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Thread: What are you playing?

  1. #91
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    Recently played Mass Effect 2, Dragon Age: Origin and Awakening. Enjoyed both. I'm now (re)playing Oblivion with an updated mod set. I'm very close to maxing out my installable mod list.

    Of course, as I (re)read Shogun, I'm getting an itch to reinstall Shogun, Total War.
    "Words that make questions may not be questions at all."
    - Neil deGrasse Tyson, answering loaded question in ten words or less
    at a 2010 talk MCed by Stephen Colbert.

  2. #92
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    Playing Fallout 3 right now myself. Had to go to an earlier save after beating the game because I missed a bobblehead..
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    Spoiler (?).
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    When you get into Raven Rock--explorer thoughouly and get the bobblehead--it's the only time you ever get into there....and when your in there--explorer completely before you get into the next section....

  3. #93
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    That's the one for energy weapons, right?
    "Words that make questions may not be questions at all."
    - Neil deGrasse Tyson, answering loaded question in ten words or less
    at a 2010 talk MCed by Stephen Colbert.

  4. #94
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    I am having a romp through Thief, Gold at the moment.
    Yup, the original thief. ALong with Thief 2 they are I think the two best games ever.
    Thief 3 is good but compramised by making it X-Box friendly.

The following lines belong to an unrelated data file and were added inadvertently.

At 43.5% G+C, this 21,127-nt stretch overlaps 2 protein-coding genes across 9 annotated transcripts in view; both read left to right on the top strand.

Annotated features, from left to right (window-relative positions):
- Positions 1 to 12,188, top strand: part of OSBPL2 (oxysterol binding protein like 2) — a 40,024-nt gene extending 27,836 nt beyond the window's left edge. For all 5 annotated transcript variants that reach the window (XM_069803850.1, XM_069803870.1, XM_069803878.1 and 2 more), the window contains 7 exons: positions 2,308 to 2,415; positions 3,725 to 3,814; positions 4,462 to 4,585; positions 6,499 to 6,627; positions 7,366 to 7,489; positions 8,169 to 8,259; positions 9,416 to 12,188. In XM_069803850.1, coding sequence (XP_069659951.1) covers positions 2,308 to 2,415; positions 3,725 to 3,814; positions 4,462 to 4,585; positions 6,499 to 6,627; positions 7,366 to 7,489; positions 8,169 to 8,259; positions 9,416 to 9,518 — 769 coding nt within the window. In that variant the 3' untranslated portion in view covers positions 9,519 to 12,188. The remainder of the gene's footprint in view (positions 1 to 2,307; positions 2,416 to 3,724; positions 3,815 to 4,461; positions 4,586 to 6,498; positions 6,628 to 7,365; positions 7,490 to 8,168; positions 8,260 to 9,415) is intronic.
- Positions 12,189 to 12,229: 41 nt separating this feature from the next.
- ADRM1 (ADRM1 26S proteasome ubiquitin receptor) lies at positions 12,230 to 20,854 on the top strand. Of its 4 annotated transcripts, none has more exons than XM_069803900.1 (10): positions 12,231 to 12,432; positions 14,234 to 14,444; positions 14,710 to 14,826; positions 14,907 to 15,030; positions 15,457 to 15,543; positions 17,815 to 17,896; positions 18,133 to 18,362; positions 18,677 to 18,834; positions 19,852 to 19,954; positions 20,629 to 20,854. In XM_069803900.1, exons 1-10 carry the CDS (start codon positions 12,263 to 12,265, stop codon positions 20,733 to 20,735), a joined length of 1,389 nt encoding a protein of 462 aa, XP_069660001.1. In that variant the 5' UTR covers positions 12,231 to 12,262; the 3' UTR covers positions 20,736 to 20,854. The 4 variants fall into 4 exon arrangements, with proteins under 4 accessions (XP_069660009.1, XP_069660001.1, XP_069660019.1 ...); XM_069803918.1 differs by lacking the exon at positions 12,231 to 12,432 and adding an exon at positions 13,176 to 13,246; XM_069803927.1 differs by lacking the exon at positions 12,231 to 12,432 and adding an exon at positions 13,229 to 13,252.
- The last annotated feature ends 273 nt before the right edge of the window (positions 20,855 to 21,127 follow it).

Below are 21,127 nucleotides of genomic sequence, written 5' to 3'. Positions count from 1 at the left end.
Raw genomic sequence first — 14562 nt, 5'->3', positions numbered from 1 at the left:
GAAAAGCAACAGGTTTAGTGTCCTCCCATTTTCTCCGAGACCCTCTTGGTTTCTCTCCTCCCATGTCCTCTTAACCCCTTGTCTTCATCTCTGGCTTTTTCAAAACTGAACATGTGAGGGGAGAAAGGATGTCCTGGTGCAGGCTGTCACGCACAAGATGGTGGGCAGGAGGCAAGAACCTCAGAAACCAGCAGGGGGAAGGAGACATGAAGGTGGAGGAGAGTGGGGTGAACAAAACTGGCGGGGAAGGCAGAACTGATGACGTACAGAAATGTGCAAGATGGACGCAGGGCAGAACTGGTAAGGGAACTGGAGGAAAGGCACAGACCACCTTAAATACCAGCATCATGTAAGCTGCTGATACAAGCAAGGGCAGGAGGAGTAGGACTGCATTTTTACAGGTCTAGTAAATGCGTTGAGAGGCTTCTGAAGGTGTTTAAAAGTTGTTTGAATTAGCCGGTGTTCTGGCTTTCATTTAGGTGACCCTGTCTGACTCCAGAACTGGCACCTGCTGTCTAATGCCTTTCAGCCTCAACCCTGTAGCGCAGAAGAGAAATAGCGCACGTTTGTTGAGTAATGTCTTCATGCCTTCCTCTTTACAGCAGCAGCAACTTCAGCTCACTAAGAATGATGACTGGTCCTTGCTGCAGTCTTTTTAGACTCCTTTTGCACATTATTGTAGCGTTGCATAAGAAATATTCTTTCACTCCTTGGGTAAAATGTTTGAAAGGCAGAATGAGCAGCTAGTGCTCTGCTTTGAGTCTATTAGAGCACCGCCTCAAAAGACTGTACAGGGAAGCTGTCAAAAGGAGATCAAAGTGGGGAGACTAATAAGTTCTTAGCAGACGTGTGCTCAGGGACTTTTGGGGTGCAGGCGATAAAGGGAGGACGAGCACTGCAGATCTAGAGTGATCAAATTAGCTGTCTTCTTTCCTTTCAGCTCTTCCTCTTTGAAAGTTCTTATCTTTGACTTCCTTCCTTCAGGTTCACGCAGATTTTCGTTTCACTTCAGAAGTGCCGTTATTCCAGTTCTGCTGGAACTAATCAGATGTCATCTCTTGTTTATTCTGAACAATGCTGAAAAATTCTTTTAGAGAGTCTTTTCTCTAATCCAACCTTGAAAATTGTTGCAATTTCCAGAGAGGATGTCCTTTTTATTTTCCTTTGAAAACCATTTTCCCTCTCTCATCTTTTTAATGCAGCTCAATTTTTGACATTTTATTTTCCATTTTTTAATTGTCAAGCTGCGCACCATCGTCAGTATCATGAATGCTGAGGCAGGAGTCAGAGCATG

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  5. #95
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    Speaking of XBox, I've started Assassin's Creed II again. Not a bad game.

  6. #96
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    Quote Originally Posted by Moose View Post
    That's the one for energy weapons, right?
    Yep!

  7. #97
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    Heh, I never use energy weapons anyway. A good head shot with one of the unique sniper rifles, the Lincoln rifle, or your preferred modded equivalent (as I do) will do everything the best energy weapons can do against power armored humans, and outperform them outright against softer targets like super mutants.

    And how often does one run into those heavy assault robots anyway?
    "Words that make questions may not be questions at all."
    - Neil deGrasse Tyson, answering loaded question in ten words or less
    at a 2010 talk MCed by Stephen Colbert.

  8. #98
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    All I know is that I *never* have any ammo! Post-apocolypitc wastelands need more random ammuntion laying about.

  9. #99
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    There's a luck-based perq for finding "more ammo" in containers. It's a priority. Essential if you're into burst weapons. I wouldn't bother with any of the "extra caps" perqs, though, unless you're really hurting for something to pick.

    [Edit:] There are other solutions, too, for that matter. The Pitt DLC provides an ammo press which can let you convert that near-useless 10mm ammo into .45 or .308. There are mods that let you convert ammo in more elaborate ways. There's a mod called Classic Fallout Weapons BETA that adds in a bunch of real modern weapons (including a rare few from science-fantasy movies, such as the pistol that fires .223 lapua) along with all of the weapons found in Fallout 1 and 2 (and Tactics/BoS?). Same mod provides a number of useful sub-machine guns that use the plentiful 10mm round.
    "Words that make questions may not be questions at all."
    - Neil deGrasse Tyson, answering loaded question in ten words or less
    at a 2010 talk MCed by Stephen Colbert.

  10. #100
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    I bought the Game of the Year edition which, among other things, includes 'The Pitt', so I'll have to look for that. I wasn't as pressed for ammo today, but never have enough that I feel 'comfortable' . . . but I'm figuring out you oft have to be more resourcefull and tactical instead of guns-blazing.

    The press would be awesome; I have a ton of that crappy 10mm ammo. I'm not high enough level to unlock that ammo perk yet.

  11. #101
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    So I finally got to the end of Silent Hill: Homecoming.